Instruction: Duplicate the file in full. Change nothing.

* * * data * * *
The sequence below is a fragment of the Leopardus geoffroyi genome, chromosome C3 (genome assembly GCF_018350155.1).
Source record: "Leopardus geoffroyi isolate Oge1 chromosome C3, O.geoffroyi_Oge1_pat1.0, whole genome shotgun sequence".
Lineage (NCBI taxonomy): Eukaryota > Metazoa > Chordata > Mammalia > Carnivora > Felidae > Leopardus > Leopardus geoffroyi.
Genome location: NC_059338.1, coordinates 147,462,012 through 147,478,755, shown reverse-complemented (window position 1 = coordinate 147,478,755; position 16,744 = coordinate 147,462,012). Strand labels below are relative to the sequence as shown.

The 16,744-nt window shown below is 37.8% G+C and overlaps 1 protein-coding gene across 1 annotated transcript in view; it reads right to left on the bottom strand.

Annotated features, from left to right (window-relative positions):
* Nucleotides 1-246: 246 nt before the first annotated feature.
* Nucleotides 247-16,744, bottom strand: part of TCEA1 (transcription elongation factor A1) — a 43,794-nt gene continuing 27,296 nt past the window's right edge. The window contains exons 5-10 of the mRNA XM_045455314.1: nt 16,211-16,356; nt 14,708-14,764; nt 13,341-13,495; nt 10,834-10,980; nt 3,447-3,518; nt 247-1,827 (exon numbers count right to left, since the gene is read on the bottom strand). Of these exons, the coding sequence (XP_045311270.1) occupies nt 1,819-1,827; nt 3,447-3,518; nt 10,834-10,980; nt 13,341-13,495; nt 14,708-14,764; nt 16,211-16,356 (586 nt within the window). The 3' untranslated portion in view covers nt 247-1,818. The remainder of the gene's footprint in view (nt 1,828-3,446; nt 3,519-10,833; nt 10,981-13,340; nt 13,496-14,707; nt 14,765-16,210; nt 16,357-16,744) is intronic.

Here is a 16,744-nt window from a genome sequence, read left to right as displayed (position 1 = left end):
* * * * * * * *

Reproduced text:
The sequence below is a fragment of the Leopardus geoffroyi genome, chromosome C3 (genome assembly GCF_018350155.1).
Source record: "Leopardus geoffroyi isolate Oge1 chromosome C3, O.geoffroyi_Oge1_pat1.0, whole genome shotgun sequence".
Lineage (NCBI taxonomy): Eukaryota > Metazoa > Chordata > Mammalia > Carnivora > Felidae > Leopardus > Leopardus geoffroyi.
Genome location: NC_059338.1, coordinates 147,462,012 through 147,478,755, shown reverse-complemented (window position 1 = coordinate 147,478,755; position 16,744 = coordinate 147,462,012). Strand labels below are relative to the sequence as shown.

The 16,744-nt window shown below is 37.8% G+C and overlaps 1 protein-coding gene across 1 annotated transcript in view; it reads right to left on the bottom strand.

Annotated features, from left to right (window-relative positions):
* Nucleotides 1-246: 246 nt before the first annotated feature.
* Nucleotides 247-16,744, bottom strand: part of TCEA1 (transcription elongation factor A1) — a 43,794-nt gene continuing 27,296 nt past the window's right edge. The window contains exons 5-10 of the mRNA XM_045455314.1: nt 16,211-16,356; nt 14,708-14,764; nt 13,341-13,495; nt 10,834-10,980; nt 3,447-3,518; nt 247-1,827 (exon numbers count right to left, since the gene is read on the bottom strand). Of these exons, the coding sequence (XP_045311270.1) occupies nt 1,819-1,827; nt 3,447-3,518; nt 10,834-10,980; nt 13,341-13,495; nt 14,708-14,764; nt 16,211-16,356 (586 nt within the window). The 3' untranslated portion in view covers nt 247-1,818. The remainder of the gene's footprint in view (nt 1,828-3,446; nt 3,519-10,833; nt 10,981-13,340; nt 13,496-14,707; nt 14,765-16,210; nt 16,357-16,744) is intronic.

Here is a 16,744-nt window from a genome sequence, read left to right as displayed (position 1 = left end):